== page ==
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More Foot-Dragging by CCAS

October 25, 2005 permalink

Even judges find themselves powerless to get CAS to comply with the law. For an ordinary party, the judge can find them in contempt for refusing to supply documents, but that will not happen with CCAS. Comments follow this story.



Judge lights fire under lawyers in Jeffrey case


Tuesday, October 25, 2005

Stung by constant delays and legal wrangling, the trial judge in the Jeffrey Baldwin case yesterday gave prosecutors and lawyers for the Catholic Children's Aid Society of Toronto a week to get their respective houses in order.

In setting strict deadlines for the two sides to meet and even directing them to communicate with one another, Ontario Superior Court Judge David Watt noted that for all the complaining, the dispute "rarely condescends to specifics."

For weeks, prosecutors Bev Richards and Lorna Spencer have been telling the judge they haven't got all the agency documents they need, with CCAS lawyers Paul French and James Maloney claiming either that they have produced the requested files or that they don't know what precisely the prosecutors are seeking.

The CCAS is involved in the case because Jeffrey, who was five when he died a skeletal and wasted child, was in the legal custody of his grandparents, Elva Bottineau and Norman Kidman, with the blessing of the agency, which had failed to check its own files and thus failed to discover the two were each convicted child abusers.

Ms. Bottineau was convicted as a teenage mother in the 1970 death of her first child, a baby daughter. Mr. Kidman pleaded guilty eight years later to assaulting two of Ms. Bottineau's children by a previous relationship.

In the lawyers' ongoing disagreement, Judge Watt characterized it as a case of one side saying, "You have something" and the other replying, "No, we don't."

Indeed, the CCAS version of the dispute gained support yesterday when lawyers for Jeffrey's grandparents, who are accused of first-degree murder in his Nov. 30, 2002, starvation death, told the judge they have had no difficulty getting information from the agency.

As an example, lawyer Anil Kapoor, who represents Ms. Bottineau, told the judge that the defence "already had" what the prosecutor recently demanded the agency disclose. "We had it all," Mr. Kapoor said.

Since defence lawyers get all their disclosure from prosecutors, it must necessarily mean the prosecutors already had the information they wanted.

And, he said, if Ms. Richards finds she doesn't have files she needs from the CCAS, she should "go get a warrant and get it."

But Ms. Richards had an example of her own.

Citing affidavits from CCAS workers who reviewed the agency files and who appeared to quote from original, aged documents, Ms. Richards said prosecutors have been "told those documents are too old and don't exist."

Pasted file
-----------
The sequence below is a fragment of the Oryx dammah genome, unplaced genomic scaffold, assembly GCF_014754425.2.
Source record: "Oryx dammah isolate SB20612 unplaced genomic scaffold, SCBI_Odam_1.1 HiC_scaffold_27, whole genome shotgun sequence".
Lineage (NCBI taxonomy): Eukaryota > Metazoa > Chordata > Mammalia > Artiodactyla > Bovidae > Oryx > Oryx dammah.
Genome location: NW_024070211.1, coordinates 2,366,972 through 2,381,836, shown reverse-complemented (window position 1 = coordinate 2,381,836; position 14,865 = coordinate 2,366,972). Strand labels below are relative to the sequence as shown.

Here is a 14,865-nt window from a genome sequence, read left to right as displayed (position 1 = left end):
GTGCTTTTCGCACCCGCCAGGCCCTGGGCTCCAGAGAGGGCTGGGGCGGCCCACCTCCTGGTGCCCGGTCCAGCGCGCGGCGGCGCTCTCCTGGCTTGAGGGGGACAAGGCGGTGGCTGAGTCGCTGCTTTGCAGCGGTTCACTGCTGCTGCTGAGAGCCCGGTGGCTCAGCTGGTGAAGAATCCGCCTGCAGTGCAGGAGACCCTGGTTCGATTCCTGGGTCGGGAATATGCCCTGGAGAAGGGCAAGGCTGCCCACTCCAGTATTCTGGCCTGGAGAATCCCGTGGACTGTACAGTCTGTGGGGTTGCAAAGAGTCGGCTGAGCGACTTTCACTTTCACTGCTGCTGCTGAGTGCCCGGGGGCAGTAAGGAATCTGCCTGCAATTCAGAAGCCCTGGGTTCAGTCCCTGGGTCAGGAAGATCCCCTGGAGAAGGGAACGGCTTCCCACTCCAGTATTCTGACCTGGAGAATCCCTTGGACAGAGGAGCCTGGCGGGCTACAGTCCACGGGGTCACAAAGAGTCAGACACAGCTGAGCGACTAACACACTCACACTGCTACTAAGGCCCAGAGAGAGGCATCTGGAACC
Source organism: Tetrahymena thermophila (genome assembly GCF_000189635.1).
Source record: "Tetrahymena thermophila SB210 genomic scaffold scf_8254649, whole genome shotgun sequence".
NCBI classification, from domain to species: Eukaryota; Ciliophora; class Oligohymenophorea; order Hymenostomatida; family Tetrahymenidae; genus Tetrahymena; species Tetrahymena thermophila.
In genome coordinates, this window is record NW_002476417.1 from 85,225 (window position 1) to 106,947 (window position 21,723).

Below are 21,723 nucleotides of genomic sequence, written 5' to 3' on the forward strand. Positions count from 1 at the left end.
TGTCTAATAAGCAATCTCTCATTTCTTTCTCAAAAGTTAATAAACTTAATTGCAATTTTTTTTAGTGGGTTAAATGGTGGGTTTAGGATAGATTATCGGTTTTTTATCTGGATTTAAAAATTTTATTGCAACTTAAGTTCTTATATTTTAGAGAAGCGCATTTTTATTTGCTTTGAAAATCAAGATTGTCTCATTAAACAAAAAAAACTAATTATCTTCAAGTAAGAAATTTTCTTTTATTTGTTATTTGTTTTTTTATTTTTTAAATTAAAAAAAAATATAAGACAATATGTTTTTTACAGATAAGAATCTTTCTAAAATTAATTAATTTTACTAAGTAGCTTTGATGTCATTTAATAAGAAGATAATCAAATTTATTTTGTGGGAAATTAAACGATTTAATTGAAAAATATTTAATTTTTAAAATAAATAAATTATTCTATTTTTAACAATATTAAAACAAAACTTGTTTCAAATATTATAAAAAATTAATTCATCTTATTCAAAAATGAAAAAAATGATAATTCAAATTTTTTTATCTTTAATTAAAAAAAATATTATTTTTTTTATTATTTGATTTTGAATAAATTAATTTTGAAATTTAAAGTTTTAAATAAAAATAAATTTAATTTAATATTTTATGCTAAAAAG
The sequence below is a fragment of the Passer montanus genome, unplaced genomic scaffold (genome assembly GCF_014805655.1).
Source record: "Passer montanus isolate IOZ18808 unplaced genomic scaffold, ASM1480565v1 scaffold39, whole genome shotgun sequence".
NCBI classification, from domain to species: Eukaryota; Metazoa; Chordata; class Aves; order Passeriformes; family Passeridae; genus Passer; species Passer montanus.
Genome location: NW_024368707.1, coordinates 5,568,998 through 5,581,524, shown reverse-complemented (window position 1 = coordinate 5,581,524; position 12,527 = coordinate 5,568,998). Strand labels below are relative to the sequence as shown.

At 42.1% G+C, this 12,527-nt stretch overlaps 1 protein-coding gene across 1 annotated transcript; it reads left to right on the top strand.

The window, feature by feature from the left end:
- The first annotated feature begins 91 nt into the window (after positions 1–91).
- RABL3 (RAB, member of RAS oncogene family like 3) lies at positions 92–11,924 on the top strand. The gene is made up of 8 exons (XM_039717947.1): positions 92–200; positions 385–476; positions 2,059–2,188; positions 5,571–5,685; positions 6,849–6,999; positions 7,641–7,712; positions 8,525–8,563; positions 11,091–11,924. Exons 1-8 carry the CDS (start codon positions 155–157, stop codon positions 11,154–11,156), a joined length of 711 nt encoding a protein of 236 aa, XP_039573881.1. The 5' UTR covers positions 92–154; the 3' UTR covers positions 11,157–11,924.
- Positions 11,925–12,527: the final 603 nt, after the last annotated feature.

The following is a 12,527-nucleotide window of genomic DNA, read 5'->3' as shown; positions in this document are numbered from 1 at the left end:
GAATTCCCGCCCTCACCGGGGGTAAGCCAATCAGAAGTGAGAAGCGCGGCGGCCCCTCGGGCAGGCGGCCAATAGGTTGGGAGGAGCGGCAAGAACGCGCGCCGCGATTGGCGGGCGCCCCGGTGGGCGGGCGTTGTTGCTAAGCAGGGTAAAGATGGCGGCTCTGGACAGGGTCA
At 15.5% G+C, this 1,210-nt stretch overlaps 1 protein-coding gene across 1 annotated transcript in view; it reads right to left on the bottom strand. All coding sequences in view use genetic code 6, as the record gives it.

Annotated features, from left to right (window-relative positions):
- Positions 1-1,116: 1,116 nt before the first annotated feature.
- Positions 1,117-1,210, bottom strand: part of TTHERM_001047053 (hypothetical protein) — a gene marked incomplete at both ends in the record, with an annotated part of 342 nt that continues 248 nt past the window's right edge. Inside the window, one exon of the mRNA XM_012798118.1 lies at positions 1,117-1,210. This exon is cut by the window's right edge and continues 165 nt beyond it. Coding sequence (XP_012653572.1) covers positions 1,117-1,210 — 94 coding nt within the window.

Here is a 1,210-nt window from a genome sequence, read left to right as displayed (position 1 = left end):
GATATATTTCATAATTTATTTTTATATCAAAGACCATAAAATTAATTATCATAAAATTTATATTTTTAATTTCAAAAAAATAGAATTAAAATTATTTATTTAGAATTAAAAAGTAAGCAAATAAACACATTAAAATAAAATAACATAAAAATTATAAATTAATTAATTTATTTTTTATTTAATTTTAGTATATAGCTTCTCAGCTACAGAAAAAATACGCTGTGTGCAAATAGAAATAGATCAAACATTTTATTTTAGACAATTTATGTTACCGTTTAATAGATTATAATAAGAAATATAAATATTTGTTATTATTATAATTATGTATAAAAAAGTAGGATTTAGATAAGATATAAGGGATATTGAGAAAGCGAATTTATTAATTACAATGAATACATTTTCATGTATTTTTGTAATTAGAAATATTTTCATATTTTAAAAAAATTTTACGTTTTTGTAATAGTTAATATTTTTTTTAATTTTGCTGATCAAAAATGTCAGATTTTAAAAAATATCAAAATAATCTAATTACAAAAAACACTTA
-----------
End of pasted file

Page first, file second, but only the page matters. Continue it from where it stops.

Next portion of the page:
How, she asked, can files the workers claim to have seen just two years ago no longer exist?

The dispute, however, appears to be at least partly rooted in poor communication between the CCAS lawyers and prosecutors, with Mr. French yesterday filing a document which shows many of his letters and calls have gone unanswered by Ms. Richards and Ms. Spencer, and which saw him all but begging the judge to intervene.

The trial of Ms. Bottineau and Mr. Kidman, respectively ages 54 and 53, began early last month before Judge Watt alone; usually, such trials proceed much more quickly than those held before a jury. But this one has been plagued by delays and now won't even resume until Monday.

At that time, lawyers for Jeffrey's three siblings, who were also in their grandparents' custody and living in the east-end Toronto house with them when the little boy died, will renew an application for a publication ban to formally protect the youngsters' identities.

Source: Globe and Mail

Commentary: Here are some comments by John Dunn on the Jeffrey Baldwin case:



When ever I hear a story about kids abused by family members while under CAS care, it always makes me think that the CAS gets into full gear to promote the story so that they can hold an inquiry, and then get recomendations from people who don't know better, on how to better protect children from family.

This type of hype must be monitored by people like us and we should not only complain about how the Society let it happen, but while complaining about it, we must also include how many cases of child abuse happen to kids while in foster homes and group homes.

We need to make it common knowlege to the public that group homes by law, are required to report to the Ministry any time a "Serious Occurance" happens in the home, within 24hrs.

A woman I know who worked in a group home in Ottawa was fired because she complained that they were restraining a child for the wrong reasons. As punishment rather than as safety precautions. The kids were being restrained for not having a shower, or doing their homework etc, or as the result of an argument with staff.

One boy was getting restrained up to five times a day! Imagine how many reports would have been sent to the Ministry on him alone!

So when we speak to officials about story's such as the case in the CCAS and others like it, we must always be sure to mention the fact that these cases which make the media are usually exceptional but that hundreds of cases of abuse are reported to the Ministry of Children and Youth Services only when proper procedure is followed, and that those reports, called "Serious Occurance Reports" can be obtained through freedom of information requests.

It would at least get people thinking and hearing about the issue and maybe even acting on it.

Thanks everyone... we are all doing great work here... :)

John Dunn
The Foster Care Council of Canada

Ontario Advisory Committee on Child and Youth Services